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) --

Centerbridge Partners


Oaktree Capital Management

Thursday, Sept. 19, emerged as victors in a refinancing tussle at board sports clothing and equipment group

Billabong International

, elbowing out

Altamont Capital Partners


Blackstone Group's


GSO Capital with a deal which will eventually land the successful investors up to 41% of the equity.

The partners, which hold most of Gold Coast, Australia-based Billabong's senior debt, forged a binding deal with Billabong, having sweetened the terms of a previous July proposal. Their victory follows a long series of abortive takeover attempts at Billabong, starting with a February 2012 proposal by

TPG Capital

. As bidders came and went, series of profit warnings undermined Billabong's negotiating position. Earlier this year Billabong started work on refinancing its debt instead and in July it struck a deal-in-principle with Altamont, a one-time late-stage bidder, and GSO Capital, initially snubbing a late approach from Centerbridge and Oaktree.

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Billabong Chairman Ian Pollard said the Centerbridge/Oaktree package is "in the best interests of the Company, its shareholders, its employees and other key Billabong stakeholders, on both economic terms and in providing near term certainty."

"The proposal was significantly improved compared to the C/O Consortium's previously announced proposal and offered lower financial leverage and cheaper cost of funds with lower equity dilution than the Altamont proposal plus the ability for existing shareholders to participate alongside the C/O Consortium via the rights offering," he added in a statement.

Billabong shares closed up in Sydney A$0.025, or 5.6%, at A$47.50.

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The package includes an enlarged $360 million secured term loan priced at 11.9%, down from the 13.5% rate Centerbridge and Oaktree had previously proposed, with a six-year maturity instead of five years. It also includes a A$135 million ($128.2 million) equity issue to the partners at A$0.41 per Billabong share, alongside an expanded A$50 million rights issue to other Billabong shareholders priced at A$0.28. (Centerbridge and Oaktree will pay more per-share for their equity, while the rights issue stock will be priced lower, than in the investors' original proposal). The final element of the deal is the issue of 29.6 million options to Centerbridge and Oaktree to buy shares at A$0.50 apiece.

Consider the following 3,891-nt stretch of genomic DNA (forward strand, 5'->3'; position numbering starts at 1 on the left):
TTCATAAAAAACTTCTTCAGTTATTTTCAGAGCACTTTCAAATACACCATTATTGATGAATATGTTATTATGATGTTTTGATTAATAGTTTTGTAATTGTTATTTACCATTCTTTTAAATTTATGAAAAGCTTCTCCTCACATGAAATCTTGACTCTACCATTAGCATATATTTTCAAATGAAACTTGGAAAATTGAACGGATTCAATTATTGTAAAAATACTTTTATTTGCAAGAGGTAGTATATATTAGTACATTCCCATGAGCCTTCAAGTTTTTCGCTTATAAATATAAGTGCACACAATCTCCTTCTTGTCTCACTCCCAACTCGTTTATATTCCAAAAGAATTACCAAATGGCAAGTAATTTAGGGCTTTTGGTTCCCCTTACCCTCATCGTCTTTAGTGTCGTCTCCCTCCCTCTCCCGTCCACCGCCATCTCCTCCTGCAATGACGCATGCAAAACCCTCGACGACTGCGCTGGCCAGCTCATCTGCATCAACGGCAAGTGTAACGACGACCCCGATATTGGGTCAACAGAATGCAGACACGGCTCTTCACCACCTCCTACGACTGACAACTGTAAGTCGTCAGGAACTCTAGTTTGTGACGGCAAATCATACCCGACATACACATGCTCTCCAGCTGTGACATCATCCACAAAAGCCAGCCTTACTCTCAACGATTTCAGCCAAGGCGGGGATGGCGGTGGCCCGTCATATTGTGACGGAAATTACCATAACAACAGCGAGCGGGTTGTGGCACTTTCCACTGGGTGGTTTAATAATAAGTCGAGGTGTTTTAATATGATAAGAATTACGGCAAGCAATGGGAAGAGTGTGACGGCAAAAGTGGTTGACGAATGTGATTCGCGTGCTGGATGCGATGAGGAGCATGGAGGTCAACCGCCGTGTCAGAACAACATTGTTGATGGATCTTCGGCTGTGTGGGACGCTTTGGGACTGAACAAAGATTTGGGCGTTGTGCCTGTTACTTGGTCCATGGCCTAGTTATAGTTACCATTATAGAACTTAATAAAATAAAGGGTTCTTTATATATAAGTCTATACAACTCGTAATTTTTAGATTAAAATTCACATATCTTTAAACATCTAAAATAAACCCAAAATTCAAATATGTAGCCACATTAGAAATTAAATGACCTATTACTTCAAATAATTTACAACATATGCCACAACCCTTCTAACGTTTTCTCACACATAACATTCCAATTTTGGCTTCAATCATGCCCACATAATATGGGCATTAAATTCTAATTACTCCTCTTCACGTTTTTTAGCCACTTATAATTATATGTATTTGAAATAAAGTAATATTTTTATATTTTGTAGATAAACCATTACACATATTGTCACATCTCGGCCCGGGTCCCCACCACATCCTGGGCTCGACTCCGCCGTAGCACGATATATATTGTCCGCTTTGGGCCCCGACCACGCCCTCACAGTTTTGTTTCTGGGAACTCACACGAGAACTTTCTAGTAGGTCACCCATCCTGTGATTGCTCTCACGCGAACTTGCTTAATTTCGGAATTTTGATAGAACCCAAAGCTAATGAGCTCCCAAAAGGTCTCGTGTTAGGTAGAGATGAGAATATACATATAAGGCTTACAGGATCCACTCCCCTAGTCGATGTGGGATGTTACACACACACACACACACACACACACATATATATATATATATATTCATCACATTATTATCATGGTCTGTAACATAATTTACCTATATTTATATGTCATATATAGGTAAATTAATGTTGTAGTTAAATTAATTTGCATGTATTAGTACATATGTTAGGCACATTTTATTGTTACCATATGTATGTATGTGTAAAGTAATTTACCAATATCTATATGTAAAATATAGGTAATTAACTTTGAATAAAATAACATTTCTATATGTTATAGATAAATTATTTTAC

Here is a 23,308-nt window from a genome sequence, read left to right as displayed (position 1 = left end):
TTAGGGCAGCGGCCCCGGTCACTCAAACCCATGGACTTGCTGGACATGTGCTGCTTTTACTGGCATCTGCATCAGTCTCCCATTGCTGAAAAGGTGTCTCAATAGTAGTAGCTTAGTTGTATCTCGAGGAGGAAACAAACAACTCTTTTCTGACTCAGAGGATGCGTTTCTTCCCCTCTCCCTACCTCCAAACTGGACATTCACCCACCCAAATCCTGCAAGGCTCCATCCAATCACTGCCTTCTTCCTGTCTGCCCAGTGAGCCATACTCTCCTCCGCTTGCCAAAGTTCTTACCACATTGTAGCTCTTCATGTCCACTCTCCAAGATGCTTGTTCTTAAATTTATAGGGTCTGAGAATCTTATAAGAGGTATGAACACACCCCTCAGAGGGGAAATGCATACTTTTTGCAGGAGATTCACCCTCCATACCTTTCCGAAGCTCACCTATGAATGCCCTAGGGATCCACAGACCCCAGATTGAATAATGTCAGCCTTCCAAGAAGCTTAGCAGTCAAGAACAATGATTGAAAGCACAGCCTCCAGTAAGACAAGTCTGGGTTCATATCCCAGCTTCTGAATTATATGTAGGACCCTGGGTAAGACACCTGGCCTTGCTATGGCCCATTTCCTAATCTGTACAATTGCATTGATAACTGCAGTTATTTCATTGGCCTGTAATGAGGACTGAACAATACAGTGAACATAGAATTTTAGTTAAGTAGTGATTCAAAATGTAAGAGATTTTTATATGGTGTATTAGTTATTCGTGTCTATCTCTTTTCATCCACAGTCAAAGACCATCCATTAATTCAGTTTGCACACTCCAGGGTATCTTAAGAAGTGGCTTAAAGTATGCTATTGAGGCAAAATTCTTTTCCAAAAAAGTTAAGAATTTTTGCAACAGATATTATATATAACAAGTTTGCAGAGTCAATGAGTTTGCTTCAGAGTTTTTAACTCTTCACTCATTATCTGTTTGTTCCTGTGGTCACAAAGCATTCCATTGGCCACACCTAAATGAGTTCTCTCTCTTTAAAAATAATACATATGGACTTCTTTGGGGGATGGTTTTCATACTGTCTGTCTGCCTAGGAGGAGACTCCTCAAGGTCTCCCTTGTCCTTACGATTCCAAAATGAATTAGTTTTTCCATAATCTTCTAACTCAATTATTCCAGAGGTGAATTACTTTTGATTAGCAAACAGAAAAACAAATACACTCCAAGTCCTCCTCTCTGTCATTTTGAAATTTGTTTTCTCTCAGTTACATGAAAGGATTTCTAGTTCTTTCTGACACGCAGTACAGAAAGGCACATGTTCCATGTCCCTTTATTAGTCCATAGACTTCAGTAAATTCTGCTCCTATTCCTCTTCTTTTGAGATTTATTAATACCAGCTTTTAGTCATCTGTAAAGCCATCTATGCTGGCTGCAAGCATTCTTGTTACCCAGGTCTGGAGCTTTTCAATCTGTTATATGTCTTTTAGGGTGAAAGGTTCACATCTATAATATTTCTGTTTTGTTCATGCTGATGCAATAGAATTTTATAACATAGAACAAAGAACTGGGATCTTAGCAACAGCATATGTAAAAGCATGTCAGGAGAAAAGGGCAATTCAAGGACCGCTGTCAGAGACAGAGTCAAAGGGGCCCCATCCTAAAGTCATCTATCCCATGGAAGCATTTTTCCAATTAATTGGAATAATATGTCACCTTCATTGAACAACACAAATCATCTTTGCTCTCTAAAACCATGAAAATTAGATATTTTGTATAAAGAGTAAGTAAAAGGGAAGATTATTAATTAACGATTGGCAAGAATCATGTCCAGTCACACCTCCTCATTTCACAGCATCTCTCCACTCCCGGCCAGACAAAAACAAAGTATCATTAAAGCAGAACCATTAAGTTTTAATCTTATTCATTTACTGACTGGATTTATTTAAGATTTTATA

In a change of plan, former

Eddie Bauer Holdings

CEO Neil Fiske will become managing director and CEO of the company. Billabong, Altamont and GSO had previously arranged for former


CEO Scott Olivet to take the helm. Though Centerbridge and Oaktree had earlier said they were happy to go along with the original plan for the chief executive, Olivet decided he didn't want to work with the new financiers.

Centerbridge's Jason Mozingo, a senior managing director, Oaktree managing director Matt Wilson and another director to be nominated by the two investors will join the Billabong board.

GE Capital

will remain in the mix, as envisaged under the Altamont/GSO proposal. GE Capital will provide an asset-based revolving credit facility of up to $140 million.

The new debt package will give Centerbridge and Oaktree between 33.9% and 40.8% of the equity, down from the 39.7% to 44.3% they had previously sought, whereas Altamont and GSO would have held 40.5% had their July outline agreement come to fruition.

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Centerbridge and Oaktree had in August successfully appealed to Australia's Takeovers Panel to force Altamont, GSO and Blackstone to alter some aspects of their deal-in-principle, before the challenger-duo lodged a sweetened proposal of their own later that month.

Billabong will use some of the proceeds to immediately repay a $294 million bridge loan provided by Altamont and GSO, while up to $172 million of the stock issue proceeds will go toward cutting the new senior loan.

Billabong needs shareholder clearance at its annual investors' meeting in November for the equity placement with Centerbridge and Oaktree, for the issue of Billabong shares on the exercise of the options they have been granted and for an equity issue to Fiske as part of his contract.

Hedge fund Coastal Capital International, a 5% shareholder, had earlier this month said it would seek to oust the entire Billabong board apart from the founder and a founding team member.

Billabong said Thursday it had refused the hedge fund's request to hold a specially convened meeting before it had forged a debt financing agreement. Billabong said instead it wants to put the resolution to the November meeting instead.

Most of the elements of the July Altamont/GSO proposal had required binding documentation but Altamont will retain options over 42.3 million Billabong shares and one board seat as a legacy of that deal. It will lose its second board seat with the repayment of the bridge loan.

Billabong said in August that its full-year loss had almost tripled toA$859.5 million after it slashed the value of its eponymous brand and other labels.

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Billabong's legal team at Allens includes Alan Maxton, Guy Alexander and Vijay Cugati. Ropes & Gray's C. Todd Boes, Steven R. Rutkovsky, Alexander Zeltser, Elaine B. Murphy and Jason Freedman are advising Altamont.

Moelis & Co. and law firm Gilbert + Tobin are Centerbridge and Oaktree's advisers.


Written by Laura Board in New York